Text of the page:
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Well, our first year in the scouts is coming to an end. Adam and Alex, and the rest of the Den 1 boys, have been working hard to earn their Tiger rank, completing “adventures” and earning belt loops…

Belt Loops

and tonight they successfully advanced. The ceremony was held at the Pack Meeting with a ceremonial bridge crossing that symbolized their transition from Tiger Scout to Wolf. I stood at the entrance to the bridge and removed their orange Tiger neckerchief, while Cindy, our Den Leader, met them on the other side to put on their new yellow Wolf neckerchief.

Alex crosses the bridge…

Alex Crosses Alex Neckerchief

then Adam crosses…

Adam Crosses Adam Neckerchief

Nice work, boys! We’re very proud of you.

Tiger Rank

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Today was the annual Pack 280 Raingutter Regatta, in which the scouts race their boats down a (simulated) raingutter powered by nothing more than the wind generated by their breath through a straw. As you can see, today Alex came out on top! Whoo-hoo!!

Alex wins!

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For the last couple of weeks the boys have been learning about the night sky. Tonight they, along with their Tiger Scout Den Mates, got together to gaze at the night sky through a telescope and observe the patterns in the stars that form a constellation. They even made their own little pin-hole planetarium out of old soup cans.

Pin-hole Planetarium

Alex made Cassiopeia, while Adam selected the Big Dipper…

Cassiopeia Big Dipper

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Today, the Tiger Scouts in Den 1 are meeting at the Bryan-Gooding Planetarium for an Astronaut adventure! This is Adam and Alex first visit to a Planetarium and they’re pretty excited…

Astronaut

after the show, the Tigers worked together on various science experiments…

Science Experiments

and even stood in a hurricane machine that generated 79-mph winds…

Hurricane

A fun day. We’ll be back again for more planetarium shows!

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Boogity Boogity Boogity, as Darrell Waltrip would say! Today was the Cub Scout North Florida Council District Pinewood Derby Race! If you’ll remember, Alex was among the scouts that placed in the Pack 280 Race, so he moved on to the district competition with another 24 Tiger Scouts. So, after we checked-in, Alex sat down and put his game face on…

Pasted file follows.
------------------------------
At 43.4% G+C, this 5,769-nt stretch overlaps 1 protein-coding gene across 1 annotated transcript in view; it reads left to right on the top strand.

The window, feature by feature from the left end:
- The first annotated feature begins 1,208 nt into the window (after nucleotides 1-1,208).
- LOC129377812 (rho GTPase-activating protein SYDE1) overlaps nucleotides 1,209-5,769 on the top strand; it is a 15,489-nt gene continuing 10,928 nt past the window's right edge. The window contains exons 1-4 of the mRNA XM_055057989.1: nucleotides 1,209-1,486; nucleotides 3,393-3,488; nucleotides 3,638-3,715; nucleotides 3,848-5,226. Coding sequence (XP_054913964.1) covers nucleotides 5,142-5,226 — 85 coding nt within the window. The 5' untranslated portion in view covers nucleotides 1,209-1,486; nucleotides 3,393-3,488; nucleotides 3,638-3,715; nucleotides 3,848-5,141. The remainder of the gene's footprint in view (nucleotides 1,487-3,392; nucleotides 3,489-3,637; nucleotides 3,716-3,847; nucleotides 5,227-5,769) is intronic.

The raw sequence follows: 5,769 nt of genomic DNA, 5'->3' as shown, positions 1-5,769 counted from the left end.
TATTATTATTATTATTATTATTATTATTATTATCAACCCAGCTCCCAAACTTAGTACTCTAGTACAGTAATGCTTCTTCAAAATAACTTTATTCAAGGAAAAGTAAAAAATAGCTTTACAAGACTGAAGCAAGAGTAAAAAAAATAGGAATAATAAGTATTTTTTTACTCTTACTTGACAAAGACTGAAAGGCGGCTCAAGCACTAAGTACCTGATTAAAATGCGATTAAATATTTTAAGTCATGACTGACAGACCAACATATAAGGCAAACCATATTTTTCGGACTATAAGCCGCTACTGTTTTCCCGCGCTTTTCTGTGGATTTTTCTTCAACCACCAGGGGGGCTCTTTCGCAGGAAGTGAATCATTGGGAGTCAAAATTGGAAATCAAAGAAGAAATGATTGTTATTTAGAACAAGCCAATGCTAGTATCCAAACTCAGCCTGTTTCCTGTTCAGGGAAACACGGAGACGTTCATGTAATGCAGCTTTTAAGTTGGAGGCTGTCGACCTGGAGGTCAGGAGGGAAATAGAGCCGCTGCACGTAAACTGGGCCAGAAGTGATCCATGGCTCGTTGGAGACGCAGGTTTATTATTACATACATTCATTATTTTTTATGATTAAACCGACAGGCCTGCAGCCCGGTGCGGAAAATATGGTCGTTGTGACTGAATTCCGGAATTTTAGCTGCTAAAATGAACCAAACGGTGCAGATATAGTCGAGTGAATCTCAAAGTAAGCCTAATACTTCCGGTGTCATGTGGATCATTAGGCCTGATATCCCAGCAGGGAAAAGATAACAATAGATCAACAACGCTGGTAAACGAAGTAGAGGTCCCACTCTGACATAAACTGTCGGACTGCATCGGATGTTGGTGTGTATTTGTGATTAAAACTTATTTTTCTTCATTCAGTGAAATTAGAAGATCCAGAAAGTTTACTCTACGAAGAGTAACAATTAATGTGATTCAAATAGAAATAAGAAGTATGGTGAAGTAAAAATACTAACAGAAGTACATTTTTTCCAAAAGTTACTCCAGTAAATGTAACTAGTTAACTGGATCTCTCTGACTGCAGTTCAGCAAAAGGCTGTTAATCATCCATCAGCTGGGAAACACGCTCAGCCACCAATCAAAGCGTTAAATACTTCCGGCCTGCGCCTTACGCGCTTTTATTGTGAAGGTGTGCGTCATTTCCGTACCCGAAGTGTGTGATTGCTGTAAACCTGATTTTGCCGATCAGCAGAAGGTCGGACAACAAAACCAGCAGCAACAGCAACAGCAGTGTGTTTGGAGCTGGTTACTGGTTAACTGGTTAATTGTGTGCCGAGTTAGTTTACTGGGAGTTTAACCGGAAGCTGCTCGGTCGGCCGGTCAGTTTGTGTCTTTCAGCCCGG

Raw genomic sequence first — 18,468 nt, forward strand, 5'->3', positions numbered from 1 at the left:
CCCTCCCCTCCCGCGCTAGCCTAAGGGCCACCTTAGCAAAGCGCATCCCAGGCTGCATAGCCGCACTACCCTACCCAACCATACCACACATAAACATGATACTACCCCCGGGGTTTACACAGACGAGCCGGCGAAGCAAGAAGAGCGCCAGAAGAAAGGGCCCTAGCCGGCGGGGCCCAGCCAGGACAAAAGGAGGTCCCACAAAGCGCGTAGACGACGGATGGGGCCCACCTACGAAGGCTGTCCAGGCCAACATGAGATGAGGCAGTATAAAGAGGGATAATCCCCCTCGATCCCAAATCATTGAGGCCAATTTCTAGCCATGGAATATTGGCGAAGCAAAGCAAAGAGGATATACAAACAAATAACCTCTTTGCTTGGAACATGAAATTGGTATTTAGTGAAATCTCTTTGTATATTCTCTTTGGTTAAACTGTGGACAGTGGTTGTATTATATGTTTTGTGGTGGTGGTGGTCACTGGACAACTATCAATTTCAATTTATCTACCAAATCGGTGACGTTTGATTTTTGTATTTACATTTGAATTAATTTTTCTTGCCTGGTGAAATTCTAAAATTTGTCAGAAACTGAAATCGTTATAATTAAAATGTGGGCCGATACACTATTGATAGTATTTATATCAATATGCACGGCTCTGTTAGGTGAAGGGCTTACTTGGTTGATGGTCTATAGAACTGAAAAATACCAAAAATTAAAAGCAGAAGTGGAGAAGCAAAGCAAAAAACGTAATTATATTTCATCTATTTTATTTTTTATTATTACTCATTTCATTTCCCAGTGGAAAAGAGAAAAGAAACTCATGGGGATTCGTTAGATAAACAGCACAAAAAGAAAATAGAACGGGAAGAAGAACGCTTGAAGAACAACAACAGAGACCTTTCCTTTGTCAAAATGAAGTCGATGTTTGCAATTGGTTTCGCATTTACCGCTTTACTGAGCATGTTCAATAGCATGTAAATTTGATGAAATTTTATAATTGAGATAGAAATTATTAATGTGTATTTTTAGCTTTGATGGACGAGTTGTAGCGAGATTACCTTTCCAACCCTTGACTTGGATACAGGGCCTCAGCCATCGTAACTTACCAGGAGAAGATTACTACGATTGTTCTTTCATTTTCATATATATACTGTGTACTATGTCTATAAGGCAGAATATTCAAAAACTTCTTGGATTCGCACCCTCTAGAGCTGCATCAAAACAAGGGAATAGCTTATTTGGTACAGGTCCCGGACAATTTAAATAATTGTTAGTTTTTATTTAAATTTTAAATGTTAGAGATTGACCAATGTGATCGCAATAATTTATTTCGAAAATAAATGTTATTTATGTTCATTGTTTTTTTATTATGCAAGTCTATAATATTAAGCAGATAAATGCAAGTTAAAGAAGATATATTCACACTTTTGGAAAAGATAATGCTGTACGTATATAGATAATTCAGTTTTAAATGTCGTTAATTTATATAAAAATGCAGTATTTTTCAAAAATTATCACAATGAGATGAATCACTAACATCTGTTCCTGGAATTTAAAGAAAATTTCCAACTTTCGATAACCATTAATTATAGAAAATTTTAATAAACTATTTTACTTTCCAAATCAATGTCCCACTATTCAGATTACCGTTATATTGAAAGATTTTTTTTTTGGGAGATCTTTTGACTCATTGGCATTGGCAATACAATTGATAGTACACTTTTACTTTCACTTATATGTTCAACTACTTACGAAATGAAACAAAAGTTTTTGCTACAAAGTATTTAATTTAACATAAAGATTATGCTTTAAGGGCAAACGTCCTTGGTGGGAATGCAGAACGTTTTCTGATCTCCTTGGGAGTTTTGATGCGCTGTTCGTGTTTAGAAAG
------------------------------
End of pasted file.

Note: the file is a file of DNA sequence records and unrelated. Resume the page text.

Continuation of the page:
Game Face

Each car ran in 3 ‘heats’, so it had the opportunity to travel down each lane, then the finish times were averaged to determine the overall winner. Trophies were awarded for the top 3 finishers. Alex was a little disappointed he didn’t win a trophy this time around and I tried to explain that it meant something just to be racing today. After all, there were many Tiger Scouts in the district that didn’t even advance to this race (his brother included), but alas, there’s just something about that trophy. Anyway, we all had a great time watching the races and cheering on the scouts.

Here’s one of Alex’s races (his car is the one on the left)…

Alex’s car was competitive, taking 2nd in this race by a hair…

Finish

So, with the Pinewood Derby over for this year, we’ll place the “Little Green Dragon Machine” on the shelf to remember the fun we had.

Dragon Car

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Today, the Den 1 boys wrapped-up their Good Knights Adventure. For the last couple of meetings they learned about the Knights of old and the code of chivalry, the rules by which they lived. The Tigers learned how much in common they have with these knights in that they live by the Scout Oath and Law, which together provide the rules by which the Scout behaves.

During this adventure, each scout made their very own shield and designed it around one aspect of the Scout Law…

This is Alex’s Shield: His design represents “Loyalty” This is Adam’s Shield: His design represents “Reverence”
Alex's Shield Adam's Shield

We had a great time with this adventure and at the end of the meeting, all the Tigers got together for a picture with their shield’s in hand…

Shields

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Well, today was the BIG day! Pack 280’s Pinewood Derby! The boys were pretty excited to put their cars to the test…

Pinewood Derby Pinewood Derby

…especially ultra-competitive Adam, who is all business. Alex, on the other hand is just chillin’

Pinewood Derby Pinewood Derby

Our Den 1 Tigers had seven cars competing today…

Pinewood Derby

Each group of boys, Tigers, Wolfs, Bears, and Webelos, raced against each other in several three-car “heats” to ensure fair competition. The individual scores are then totaled to determine the winner in each group. Each of the Tigers raced in three heats.

Adam raced against his Den-mates…

Pinewood Derby Pinewood Derby

then Alex…

Pinewood Derby Pinewood Derby

…and in one race, Adam and Alex ran against each other…

Pinewood Derby

So, how did it end? Alex took 3rd Place and gets to advance to the District Pinewood Derby in March!

Pinewood Derby

Alex also took 1st Place in “Design”…

Pinewood Derby

While Adam took 2nd Place in “Design”…

Pinewood Derby

The boys had a great time and were very proud of the work they did on their cars and seeing their efforts brought to fruition at “The Derby”…

Pinewood Derby

Pinewood Derby

…and although Adam was a little bummed he didn’t place, he learned a great lesson in sportsmanship, as did many of the scouts. In the end, that’s really what it’s all about.